Winger, Thomas M. "Introduction: Authorship." Ephesians. St. Louis: Concordia Publishing House, 2014, 21-77.
Since the 18th century, scholarship has brought Ephesians from universal acceptance as a Pauline letter onto a battleground where the authorship is disputed (Winger 2014, 22). Winger does not consider questions of authorship problematic by nature. However, as the apostolic authors sought to identify themselves to the recipients of their writings, it is important that we pursue the correct understanding of who the author was and what his concerns were (Winger 2014, 23). Interpretation is thus bound to the question of authorship.
Winger moves on to consider the case for Pauline authorship of Ephesians (Winger 2014, 25). The self-identification in the opening is in accord with the usage which is agreed to be Pauline. He identifies himself again in 3:1 as a "prisoner" in accord with Acts 21:27-28. His presentation of himself and of the Ephesians is consistent with other information we know. Other early Christian works uniformly identified Ephesians as a work of Paul (Winger 2014, 26). Further, early writings used the concepts and even wording of Ephesians as authoritative text, as illustrated on pp. 28-31 with extensive parallel quotations.
Winger next turns to the case against Pauline authorship (Winger 2014, 33). The move against Pauline authorship began in the very late 1700s and early 1800s. The arguments are admittedly piecemeal and work out only based on a cumulative effect. According to Winger, critics of Pauline authorship resist evaluation of their arguments one point at a time (Winger 2014, 33).
The style of writing in Ephesians is more ponderous than that of Galatians and Romans. There is a high frequency of long sentences, often characterized by lengthy periodic elements (Winger 2014, 34).
The vocabulary of Ephesians, while it is different from that of the New Testament as a whole, is also significantly different from the undisputed letters of Paul (Winger 2014, 37-38). The vocabulary is more similar to that of the Pastorals. Since those are considered to be of doubtful authorship by some in the scholarly community, Ephesians is as well. Winger considers this "a fragile house of cards" (Winger 2014, 37).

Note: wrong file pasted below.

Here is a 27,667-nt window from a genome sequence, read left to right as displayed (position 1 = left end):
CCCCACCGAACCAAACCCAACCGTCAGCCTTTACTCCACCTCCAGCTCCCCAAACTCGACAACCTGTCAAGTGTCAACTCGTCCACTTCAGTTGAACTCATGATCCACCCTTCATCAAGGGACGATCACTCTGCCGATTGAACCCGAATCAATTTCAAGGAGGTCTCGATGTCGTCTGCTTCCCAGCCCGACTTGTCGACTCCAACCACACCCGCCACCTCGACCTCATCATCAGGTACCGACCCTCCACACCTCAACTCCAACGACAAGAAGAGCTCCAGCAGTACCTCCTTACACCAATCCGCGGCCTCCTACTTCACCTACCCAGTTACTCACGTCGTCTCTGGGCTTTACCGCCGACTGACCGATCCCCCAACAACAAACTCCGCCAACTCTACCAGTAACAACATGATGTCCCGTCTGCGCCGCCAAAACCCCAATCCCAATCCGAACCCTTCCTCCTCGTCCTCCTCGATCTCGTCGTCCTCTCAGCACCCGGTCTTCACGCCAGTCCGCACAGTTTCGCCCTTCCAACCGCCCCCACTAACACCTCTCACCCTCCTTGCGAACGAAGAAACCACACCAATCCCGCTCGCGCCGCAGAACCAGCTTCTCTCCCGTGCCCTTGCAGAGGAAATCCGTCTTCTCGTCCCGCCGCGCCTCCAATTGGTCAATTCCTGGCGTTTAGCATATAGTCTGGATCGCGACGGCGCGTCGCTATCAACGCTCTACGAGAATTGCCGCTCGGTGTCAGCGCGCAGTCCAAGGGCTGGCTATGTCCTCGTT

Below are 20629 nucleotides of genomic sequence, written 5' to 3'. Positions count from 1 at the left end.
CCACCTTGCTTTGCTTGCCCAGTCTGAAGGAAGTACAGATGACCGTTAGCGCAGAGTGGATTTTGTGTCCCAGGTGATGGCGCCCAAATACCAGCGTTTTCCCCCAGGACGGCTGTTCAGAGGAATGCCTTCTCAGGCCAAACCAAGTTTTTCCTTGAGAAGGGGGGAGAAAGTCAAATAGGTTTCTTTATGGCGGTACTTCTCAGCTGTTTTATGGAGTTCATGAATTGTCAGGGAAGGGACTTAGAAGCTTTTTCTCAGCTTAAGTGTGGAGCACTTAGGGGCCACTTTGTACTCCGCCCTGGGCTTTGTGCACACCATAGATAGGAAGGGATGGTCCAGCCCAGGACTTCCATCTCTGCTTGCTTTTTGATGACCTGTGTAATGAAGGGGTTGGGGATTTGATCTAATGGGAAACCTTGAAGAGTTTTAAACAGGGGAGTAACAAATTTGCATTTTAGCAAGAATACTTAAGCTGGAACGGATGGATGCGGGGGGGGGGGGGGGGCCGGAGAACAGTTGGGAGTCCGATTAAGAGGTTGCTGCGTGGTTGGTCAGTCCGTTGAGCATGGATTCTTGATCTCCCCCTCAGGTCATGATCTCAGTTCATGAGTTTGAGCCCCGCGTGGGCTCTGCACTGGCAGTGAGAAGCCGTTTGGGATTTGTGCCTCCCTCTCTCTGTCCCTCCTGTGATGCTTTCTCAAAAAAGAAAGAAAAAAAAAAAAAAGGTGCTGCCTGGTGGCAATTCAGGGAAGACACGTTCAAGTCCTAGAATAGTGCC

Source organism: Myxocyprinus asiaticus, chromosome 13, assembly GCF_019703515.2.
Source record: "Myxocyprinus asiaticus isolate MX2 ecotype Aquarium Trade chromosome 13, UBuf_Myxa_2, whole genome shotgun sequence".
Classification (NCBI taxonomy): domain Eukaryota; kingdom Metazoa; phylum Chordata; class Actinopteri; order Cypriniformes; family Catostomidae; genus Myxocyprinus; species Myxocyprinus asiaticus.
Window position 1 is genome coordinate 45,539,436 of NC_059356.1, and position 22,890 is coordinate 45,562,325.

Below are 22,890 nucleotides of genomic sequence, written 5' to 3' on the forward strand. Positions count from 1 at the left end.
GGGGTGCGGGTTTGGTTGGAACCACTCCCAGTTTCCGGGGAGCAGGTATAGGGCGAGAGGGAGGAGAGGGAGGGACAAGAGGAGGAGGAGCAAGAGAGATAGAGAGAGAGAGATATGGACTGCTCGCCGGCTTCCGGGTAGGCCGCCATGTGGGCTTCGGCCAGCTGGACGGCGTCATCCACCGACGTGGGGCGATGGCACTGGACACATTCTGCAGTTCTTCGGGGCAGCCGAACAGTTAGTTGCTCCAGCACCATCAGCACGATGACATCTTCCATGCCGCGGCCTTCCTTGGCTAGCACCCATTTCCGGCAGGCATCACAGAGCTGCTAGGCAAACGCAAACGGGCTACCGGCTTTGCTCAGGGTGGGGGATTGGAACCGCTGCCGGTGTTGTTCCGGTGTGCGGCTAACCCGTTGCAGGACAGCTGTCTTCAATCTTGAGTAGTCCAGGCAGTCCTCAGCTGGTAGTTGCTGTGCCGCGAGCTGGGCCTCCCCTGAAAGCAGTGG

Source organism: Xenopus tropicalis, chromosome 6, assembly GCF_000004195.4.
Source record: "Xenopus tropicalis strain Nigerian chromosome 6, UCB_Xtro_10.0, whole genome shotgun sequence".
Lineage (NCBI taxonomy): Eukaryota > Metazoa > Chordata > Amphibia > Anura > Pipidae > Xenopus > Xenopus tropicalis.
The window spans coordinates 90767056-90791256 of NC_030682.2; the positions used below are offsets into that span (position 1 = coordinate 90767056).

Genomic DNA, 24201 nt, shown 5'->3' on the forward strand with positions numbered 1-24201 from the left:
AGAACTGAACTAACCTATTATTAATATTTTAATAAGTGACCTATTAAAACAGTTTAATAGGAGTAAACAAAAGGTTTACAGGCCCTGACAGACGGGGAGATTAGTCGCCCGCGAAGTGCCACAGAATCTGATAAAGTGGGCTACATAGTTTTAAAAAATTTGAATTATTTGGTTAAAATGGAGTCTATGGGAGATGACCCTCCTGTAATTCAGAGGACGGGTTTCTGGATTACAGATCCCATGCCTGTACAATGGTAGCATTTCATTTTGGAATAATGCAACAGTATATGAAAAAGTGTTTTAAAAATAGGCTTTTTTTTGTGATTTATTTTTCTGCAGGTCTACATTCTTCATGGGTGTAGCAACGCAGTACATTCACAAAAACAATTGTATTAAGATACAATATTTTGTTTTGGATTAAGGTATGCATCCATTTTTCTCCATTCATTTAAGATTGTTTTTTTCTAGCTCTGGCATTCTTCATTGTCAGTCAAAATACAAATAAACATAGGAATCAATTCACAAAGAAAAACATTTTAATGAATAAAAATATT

The thought and theology of Ephesians are also considered suspect by some. Ephesians takes a high view of the work of apostles (2:20) while 1 Corinthians makes a point of exalting Christ rather than his apostles and prophets (Winger 2014, 38). As to ecclesiology, Ephesians tends to focus on the church rather than Christ as the head. The relationship of Jews and Gentiles seems well settled. References to "church" are to the universal body, as opposed to a local instance, as we find in the other letters (Winger 2014, 39). As to Christology Ephesians typically looks not to justification and the cross but rather to the glorification of Christ and the resurrection to come (Winger 2014, 40). Baur and some others have suggested Ephesians in use of language about "mystery" places it as post-apostolic and a product of early Gnostic belief. Winger does not consider this to be a significant current trend (Winger 2014, 40). The expectation of a life of good works shown in Ephesians may be seen as contrasting to Paul's position of salvation by grace alone in Romans (Winger 2014, 41). Christ's nullification of the Law (2:15) is in tension with Romans 3:31, where Paul affirms the Law. Paul often speaks of salvation in the future, while in Ephesians it is a present reality. Some scholars take Ephesians' creedal formula (4:4-6) and view of baptism as a development too late for Paul (Winger 2014, 42). Rather than a sharp dividing line of tension between the present and future aspect of salvation, Ephesians may take less of an interest in immediate eschatological hope. This is normally viewed as a later theological development. The overall picture is that of the beginning of a broad, catholic understanding of the Christian life, which may have been a development later than Paul (Winger 2014, 42-43). Finally, both the distinctive nature of Ephesians and its striking similarity to Colossians have cast doubt on the authorship (Winger 2014, 44-45).